As a father and a husband, I recognize both the need to lead my family in the things of God as well as the daily grind that demands so much of my attention and that of my wife and daughter. The command is quite clear in Scripture – husbands and fathers are to instruct their family about the things of God. This command is repeated throughout Scripture.
In his helpful book titled Family Worship, Donald Whitney clearly demonstrates the importance of family worship as outlined in Scripture, while providing biblical and historical examples of godly men who obeyed this important command. The Bible is full of examples of men who led their family in discussing and pondering the things of God. One might not find the exact phrase “family worship” in Scripture; however, as Whitney saliently reminds the reader, “the Bible clearly implies that God deserves to be worshiped daily in our homes by our families.” We see men like Abraham and Joseph as well as Paul and Peter doing this very thing and exhorting others to follow suit. In church history, men such as Martin Luther and John Knox and more recent individuals such as Don Carson and John Piper have noted the value and importance of family worship.
So how does one go about doing family worship? Whitney suggests three essential activities – read, pray, and sing. In other words, read the Bible together in a purposeful manner, pray together either with the father leading the prayer time or having others take turns leading or joining in and finally, singing praises to God be it classic hymns or even more modern day choices. The point is to be purposeful and consistent in this activity. Whitney suggests defining a specific time of day during which family worship will take place. This will look different for families depending on their schedules. Regardless whether it is in the morning, noon, or evening, find a time and a place where all can gather and go for it.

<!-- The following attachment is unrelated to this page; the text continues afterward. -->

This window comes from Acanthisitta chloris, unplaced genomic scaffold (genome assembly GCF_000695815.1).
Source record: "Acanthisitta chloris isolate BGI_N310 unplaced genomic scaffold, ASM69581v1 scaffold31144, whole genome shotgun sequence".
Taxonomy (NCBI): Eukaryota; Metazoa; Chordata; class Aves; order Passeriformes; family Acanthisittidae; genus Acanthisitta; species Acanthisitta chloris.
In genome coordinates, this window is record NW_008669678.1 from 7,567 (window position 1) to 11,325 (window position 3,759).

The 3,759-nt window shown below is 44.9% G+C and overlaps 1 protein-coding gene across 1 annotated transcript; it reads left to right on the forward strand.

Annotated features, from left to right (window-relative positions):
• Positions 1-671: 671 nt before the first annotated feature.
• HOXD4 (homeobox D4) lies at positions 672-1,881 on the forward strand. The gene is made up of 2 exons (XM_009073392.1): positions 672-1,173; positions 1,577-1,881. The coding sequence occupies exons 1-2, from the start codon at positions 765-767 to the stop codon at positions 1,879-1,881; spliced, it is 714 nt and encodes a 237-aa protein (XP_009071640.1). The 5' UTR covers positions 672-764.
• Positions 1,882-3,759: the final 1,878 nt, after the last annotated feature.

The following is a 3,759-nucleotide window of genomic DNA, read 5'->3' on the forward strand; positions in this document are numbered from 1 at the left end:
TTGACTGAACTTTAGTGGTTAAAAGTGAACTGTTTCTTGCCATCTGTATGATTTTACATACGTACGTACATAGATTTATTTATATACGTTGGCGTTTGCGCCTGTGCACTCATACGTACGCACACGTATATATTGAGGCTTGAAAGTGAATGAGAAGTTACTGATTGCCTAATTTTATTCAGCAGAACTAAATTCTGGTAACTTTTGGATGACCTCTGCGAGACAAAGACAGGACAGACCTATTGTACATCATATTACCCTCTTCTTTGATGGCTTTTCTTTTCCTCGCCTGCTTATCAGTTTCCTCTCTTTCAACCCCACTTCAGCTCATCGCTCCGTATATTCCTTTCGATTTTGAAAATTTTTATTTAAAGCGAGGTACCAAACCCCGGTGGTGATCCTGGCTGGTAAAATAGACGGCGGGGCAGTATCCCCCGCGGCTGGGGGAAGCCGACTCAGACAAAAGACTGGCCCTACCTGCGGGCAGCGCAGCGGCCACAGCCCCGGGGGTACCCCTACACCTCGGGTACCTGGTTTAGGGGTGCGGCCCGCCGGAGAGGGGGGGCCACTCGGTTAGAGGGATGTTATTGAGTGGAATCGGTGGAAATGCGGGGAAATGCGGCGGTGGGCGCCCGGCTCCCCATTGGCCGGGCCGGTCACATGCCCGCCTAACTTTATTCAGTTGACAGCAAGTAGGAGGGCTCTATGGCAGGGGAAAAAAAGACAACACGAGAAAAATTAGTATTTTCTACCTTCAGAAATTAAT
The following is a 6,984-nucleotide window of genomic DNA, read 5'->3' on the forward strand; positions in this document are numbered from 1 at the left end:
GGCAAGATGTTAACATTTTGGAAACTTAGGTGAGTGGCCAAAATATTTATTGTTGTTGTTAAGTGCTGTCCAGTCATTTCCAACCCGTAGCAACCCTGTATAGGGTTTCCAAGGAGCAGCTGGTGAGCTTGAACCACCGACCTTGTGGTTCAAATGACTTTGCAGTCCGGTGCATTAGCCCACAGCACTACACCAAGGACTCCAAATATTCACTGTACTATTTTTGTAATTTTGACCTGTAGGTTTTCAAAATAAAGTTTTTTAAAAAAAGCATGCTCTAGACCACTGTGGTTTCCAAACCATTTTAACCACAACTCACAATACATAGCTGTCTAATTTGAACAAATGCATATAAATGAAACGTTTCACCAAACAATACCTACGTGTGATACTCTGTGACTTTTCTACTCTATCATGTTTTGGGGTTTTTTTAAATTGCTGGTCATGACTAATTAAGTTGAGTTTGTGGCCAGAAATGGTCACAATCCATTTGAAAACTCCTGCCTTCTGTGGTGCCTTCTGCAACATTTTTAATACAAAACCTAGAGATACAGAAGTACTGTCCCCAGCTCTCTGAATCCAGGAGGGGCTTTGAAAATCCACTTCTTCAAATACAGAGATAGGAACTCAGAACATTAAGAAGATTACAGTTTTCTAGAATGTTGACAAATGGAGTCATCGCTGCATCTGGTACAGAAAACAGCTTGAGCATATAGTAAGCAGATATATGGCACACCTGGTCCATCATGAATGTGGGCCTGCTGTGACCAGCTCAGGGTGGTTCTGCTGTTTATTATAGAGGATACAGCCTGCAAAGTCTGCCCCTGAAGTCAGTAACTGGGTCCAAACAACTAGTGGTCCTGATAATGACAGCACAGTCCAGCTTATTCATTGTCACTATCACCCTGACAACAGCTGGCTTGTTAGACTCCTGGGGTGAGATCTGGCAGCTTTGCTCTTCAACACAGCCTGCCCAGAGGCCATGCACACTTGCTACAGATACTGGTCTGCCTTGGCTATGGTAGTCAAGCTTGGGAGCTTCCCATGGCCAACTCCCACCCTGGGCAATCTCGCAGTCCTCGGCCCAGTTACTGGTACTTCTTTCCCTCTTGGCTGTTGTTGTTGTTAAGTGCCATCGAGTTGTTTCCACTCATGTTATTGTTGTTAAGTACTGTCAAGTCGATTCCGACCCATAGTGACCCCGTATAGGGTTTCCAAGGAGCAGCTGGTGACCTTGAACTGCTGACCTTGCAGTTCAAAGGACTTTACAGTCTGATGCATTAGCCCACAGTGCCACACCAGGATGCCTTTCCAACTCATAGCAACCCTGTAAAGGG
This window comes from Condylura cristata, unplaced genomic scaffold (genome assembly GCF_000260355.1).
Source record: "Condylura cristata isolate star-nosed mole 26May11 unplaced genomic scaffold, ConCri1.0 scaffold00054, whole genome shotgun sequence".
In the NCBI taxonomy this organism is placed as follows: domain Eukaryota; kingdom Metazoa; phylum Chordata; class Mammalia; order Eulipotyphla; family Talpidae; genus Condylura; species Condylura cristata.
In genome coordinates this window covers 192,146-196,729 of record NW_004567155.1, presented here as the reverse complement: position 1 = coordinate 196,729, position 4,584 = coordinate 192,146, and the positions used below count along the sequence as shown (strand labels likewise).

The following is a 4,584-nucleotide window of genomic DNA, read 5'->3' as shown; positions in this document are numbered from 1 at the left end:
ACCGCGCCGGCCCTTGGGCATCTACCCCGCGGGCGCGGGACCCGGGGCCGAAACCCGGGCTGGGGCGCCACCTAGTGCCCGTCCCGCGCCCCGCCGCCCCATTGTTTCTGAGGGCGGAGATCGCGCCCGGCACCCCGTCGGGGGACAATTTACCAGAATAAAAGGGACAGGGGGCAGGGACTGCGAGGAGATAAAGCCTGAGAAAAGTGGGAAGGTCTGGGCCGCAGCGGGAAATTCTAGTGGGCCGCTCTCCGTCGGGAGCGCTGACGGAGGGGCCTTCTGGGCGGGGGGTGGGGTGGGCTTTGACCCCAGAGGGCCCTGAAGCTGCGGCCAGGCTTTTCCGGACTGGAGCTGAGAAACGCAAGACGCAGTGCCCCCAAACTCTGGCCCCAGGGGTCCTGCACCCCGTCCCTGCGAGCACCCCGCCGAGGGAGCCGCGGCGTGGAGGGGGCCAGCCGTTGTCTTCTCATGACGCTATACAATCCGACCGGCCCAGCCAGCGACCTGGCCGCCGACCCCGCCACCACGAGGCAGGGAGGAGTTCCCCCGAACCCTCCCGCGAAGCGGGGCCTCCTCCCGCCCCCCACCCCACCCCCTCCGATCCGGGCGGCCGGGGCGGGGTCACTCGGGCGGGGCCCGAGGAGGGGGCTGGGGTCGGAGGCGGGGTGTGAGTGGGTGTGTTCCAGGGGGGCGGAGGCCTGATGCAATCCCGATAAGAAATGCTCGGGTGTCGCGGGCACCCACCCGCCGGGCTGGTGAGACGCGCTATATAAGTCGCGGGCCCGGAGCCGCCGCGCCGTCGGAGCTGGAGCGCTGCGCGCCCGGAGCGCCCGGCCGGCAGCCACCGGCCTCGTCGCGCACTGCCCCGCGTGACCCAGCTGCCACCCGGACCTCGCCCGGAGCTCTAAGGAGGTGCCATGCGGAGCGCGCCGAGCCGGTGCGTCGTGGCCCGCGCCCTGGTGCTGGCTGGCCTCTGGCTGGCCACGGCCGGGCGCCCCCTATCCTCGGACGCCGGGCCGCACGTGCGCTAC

Whitney also addresses some unique situations that may arise such as the husband not being a believer or the unfortunate reality of no father/husband being in the home. In such cases, the wife/mother can lead the charge. Families with young children should not feel they are off the hook from doing family worship. Whitney aptly suggests some ways to do family worship that is age appropriate.
One point I particularly appreciated is where he explains how starting family worship at a young age will result in the child, “believing that family worship is a normal part of life in the home, and as an adult won’t need a book like this one to teach him or her about the priority of family worship or how to conduct it.” It will be a natural and habitual part of life.
If you have neglected to do family worship, now is the perfect time to start. Don’t delay another day. Use this helpful book by Whitney to help you get started. Be encouraged that the great men of God who have come before you have spent time doing family worship with their families. Don’t be discouraged should you miss a few days. As a husband and father, I realize the importance of this family activity in my home and Whitney’s book was just the kick start I needed to reinstitute this practice in my own home.
I received this book for free from Crossway Books and the opinions I have expressed are my own. I am disclosing this in accordance with the Federal Trade Commission’s 16 CFR, Part 255 : “Guides Concerning the Use of Endorsements and Testimonials in Advertising.”
Michael lives in Belleville, IL, a suburb of St. Louis, MO with his wife Erica, adopted daughter Alissa, two cats Molly and Sweetie Pie and horse Beckham. After spending eight years in the United States Navy as a Yeoman, he has been employed for the past ten years by the National Geospatial-Intelligence Agency (NGA) where he oversees advanced educational programs. Michael holds a Bachelor of Science degree in Religion (Biblical Studies) from Liberty University and is currently closing in on completing a Master of Arts in Religion (Biblical Studies) from Liberty Baptist Theological Seminary. He is an avid reader and blogger.